The $1.1 million scheme employs 16 reused shipping containers to make four homes on a central residential plot in Oklahoma City
AHMM has completed four two-bedroom homes out of the repurposed shipping containers as part of the city’s drive to increase low-rise density in central residential neighbourhoods.
The site straddles two city conditions: the typical residential fabric of 32nd Street and the commercial side of Classen Boulevard. The development entrance and car park sits towards the commercial side, tying the two sides together.
The containers are set above the ground on piles to preserve the natural drainage of the site. Upper-floor units are shifted to cantilever 3m over the units below to create a covered porch. The way they have been orientated aims to encourage outdoor living and social interaction through the realisation of the covered front-facing porches and shared communal spaces.
The homes are spaced out in the park-like site creating a central gathering space featuring benches and a large fountain. Existing mature trees have been maintained along with new plantings put in to improve biodiversity.
Inside, the containers make a light, open-plan layout. The units’ windows have been carefully placed to provide privacy.
Oklahoma has an extreme climate known for tornadoes as well as intense sun and heat. The design responds to this – not only are the containers reinforced with additional tube steel, but the lifting hubs are fully welded to embed plates in the footings. The resulting structure far surpasses local residential building code tie-down requirements. Inside, metal stud framing is set 25mm off of the steel shell and encased in 130mm of closed-cell spray foam insulation, further isolating the interior environment. The extremely tight exterior envelope and a high degree of insulation allow a significant reduction in tons of cooling when compared to a conventional wood-framed single family home.
Since the Oklahoma climate is substantially cooling-driven, the white colour helps reduce heat gain and the use of mirrored reflective metal strips substantially improves solar reflection, thereby reducing energy use. Every room includes large operable windows strategically located to encourage cross-ventilation and passive cooling.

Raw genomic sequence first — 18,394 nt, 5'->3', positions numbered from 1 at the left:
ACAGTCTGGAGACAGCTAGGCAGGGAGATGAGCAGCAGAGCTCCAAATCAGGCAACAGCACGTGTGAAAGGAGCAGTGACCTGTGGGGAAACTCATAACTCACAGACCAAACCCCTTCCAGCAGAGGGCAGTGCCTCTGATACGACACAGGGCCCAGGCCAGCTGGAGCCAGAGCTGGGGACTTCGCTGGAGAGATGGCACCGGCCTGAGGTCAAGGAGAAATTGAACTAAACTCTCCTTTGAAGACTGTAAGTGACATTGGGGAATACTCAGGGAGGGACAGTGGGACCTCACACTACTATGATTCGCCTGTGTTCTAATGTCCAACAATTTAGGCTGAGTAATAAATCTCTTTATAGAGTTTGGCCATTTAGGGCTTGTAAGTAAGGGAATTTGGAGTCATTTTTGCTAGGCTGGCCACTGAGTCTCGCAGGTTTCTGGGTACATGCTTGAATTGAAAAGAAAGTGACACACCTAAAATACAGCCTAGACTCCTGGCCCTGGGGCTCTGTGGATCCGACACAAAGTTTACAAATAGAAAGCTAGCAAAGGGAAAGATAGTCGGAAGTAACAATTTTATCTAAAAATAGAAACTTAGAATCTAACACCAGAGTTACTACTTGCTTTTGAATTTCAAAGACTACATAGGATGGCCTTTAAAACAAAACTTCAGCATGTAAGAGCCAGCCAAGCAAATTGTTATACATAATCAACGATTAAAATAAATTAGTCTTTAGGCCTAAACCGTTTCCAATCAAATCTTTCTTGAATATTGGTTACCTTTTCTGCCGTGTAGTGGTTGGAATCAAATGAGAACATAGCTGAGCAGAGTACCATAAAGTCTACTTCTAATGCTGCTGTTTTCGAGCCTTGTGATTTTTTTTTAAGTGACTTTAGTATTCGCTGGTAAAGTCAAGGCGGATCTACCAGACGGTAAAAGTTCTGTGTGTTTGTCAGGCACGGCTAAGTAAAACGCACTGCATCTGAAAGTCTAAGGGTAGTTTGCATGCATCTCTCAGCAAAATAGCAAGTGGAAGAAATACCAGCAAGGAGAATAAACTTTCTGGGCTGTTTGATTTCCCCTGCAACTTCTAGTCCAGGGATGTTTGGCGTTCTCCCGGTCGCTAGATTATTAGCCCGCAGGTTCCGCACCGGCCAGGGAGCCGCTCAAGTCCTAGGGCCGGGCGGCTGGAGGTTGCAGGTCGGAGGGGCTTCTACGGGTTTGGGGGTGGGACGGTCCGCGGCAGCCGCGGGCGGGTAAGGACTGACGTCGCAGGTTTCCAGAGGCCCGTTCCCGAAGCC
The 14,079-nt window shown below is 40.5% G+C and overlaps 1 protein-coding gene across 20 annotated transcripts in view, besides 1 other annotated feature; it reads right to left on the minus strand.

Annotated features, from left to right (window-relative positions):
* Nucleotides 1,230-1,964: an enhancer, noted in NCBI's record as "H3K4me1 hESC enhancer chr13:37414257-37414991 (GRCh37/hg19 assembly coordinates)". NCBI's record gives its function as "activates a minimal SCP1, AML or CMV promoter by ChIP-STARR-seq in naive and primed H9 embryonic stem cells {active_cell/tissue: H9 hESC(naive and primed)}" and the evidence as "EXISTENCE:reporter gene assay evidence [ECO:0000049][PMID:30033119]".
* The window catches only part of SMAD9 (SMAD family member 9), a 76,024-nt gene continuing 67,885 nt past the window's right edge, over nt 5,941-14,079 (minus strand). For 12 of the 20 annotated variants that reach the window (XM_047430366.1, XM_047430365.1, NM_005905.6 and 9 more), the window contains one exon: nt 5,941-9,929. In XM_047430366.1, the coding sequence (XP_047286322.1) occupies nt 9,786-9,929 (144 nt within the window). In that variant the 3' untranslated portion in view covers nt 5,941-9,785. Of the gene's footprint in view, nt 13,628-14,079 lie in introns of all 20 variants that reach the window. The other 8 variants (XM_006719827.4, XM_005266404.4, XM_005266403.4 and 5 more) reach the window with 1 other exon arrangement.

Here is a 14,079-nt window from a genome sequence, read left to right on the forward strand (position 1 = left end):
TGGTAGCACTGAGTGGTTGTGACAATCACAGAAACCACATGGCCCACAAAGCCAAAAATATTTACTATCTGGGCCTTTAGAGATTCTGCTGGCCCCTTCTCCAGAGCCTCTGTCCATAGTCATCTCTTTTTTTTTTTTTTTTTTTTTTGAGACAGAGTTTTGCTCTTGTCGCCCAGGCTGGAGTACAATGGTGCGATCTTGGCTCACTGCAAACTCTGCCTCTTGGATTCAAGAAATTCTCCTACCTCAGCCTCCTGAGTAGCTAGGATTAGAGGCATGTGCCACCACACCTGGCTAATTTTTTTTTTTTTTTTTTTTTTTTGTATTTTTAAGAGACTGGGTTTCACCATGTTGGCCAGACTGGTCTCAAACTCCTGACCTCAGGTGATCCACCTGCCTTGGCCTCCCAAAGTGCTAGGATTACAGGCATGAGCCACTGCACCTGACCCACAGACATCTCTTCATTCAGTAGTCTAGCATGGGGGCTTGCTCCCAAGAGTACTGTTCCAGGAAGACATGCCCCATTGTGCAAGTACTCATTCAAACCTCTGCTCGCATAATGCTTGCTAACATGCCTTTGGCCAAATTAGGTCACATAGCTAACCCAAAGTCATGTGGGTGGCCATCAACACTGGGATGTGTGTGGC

The site’s micro-climate was studied and enhanced by siting the buildings and locating windows with good solar orientation and shading. The shared gathering area is sheltered from the prevailing wind and shaded, while the fountain provides a cooling effect and calming noise.
Simon Allford and Wade Scaramucci, Allford Hall Monaghan Morris
Squirrel Park represents a unique collaboration between an architect and a client who is not a professional developer but is both user and owner/operator. We dreamed of creating a development of small homes in which we and others could live with a strong community focus, but also enjoy with a degree of privacy while having our own space.
Thus began a close collaboration which required rezoning a single-family residential lot to create a shipping container development which would allow for four single-family residences on the site.
One of the owners, who runs a local restaurant where the staff is made up largely of individuals who have been incarcerated, believes in second chances. ’It’s a way of giving back to the community,’ he says. This became a guiding principle in the design.
The goal was to take a vacant site that had been a magnet for crime and transform it, using sustainable principles, to create high-quality, efficient residences that could be rented at competitive market rates.
Peter Schaffer, Labyrinth, LLC
Start on site October 2016
Completion August 2018
Gross internal floor area 110m² per unit; 445m² total (4 x units)
Gross (internal + external) floor area 135m² per unit; 540m² total (4 x units)
Construction cost $1.1 million (including car port, all site improvements and landscaping)
Construction cost per sq ft $188
Architect Allford Hall Monaghan Morris
Client Labyrinth, LLC
Structural engineer Obelisk Engineering
Civil engineer Wallace Engineering
Main contractor Smith Design Company
CAD software used MicroStation